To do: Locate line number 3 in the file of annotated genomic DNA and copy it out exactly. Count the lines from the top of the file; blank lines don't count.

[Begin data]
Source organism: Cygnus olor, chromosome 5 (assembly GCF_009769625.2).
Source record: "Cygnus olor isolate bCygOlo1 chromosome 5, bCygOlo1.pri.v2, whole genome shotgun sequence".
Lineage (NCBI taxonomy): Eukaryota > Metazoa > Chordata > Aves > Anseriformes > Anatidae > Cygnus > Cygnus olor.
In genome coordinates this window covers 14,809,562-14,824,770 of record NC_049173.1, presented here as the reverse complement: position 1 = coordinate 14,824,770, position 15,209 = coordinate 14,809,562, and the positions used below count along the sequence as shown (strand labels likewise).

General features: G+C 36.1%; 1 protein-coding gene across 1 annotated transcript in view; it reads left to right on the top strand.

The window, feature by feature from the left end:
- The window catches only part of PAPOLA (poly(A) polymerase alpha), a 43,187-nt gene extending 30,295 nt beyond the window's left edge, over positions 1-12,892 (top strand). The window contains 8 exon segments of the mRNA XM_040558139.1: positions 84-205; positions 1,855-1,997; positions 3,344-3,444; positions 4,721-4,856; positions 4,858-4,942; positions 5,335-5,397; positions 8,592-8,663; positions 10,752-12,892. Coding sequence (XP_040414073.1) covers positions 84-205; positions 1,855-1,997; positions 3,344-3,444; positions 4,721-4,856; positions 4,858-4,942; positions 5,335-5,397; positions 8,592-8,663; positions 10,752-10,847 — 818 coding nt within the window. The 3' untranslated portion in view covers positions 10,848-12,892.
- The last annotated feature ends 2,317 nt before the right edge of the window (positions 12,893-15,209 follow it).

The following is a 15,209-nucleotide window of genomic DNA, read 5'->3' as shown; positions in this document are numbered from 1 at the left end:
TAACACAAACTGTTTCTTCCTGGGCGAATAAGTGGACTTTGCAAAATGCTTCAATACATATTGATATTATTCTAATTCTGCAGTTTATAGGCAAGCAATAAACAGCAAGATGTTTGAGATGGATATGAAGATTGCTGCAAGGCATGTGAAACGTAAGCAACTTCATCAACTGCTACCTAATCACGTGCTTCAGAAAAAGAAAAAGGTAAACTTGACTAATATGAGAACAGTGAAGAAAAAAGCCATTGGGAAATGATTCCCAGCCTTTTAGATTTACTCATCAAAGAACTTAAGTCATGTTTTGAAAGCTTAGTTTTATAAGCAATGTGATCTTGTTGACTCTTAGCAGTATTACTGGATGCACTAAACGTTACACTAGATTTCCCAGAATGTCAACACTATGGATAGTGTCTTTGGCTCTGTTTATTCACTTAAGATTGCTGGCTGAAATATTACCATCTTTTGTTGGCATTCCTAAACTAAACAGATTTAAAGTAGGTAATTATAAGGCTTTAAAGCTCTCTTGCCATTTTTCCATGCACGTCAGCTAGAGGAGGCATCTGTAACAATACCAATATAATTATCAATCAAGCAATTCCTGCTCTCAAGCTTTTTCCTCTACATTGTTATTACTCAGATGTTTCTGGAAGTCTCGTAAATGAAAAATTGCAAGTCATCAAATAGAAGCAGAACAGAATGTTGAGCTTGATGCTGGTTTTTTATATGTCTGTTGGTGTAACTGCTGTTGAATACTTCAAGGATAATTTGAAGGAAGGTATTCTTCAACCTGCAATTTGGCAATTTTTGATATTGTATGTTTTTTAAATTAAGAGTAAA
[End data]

Lineage (NCBI taxonomy): Eukaryota > Metazoa > Chordata > Aves > Anseriformes > Anatidae > Cygnus > Cygnus olor.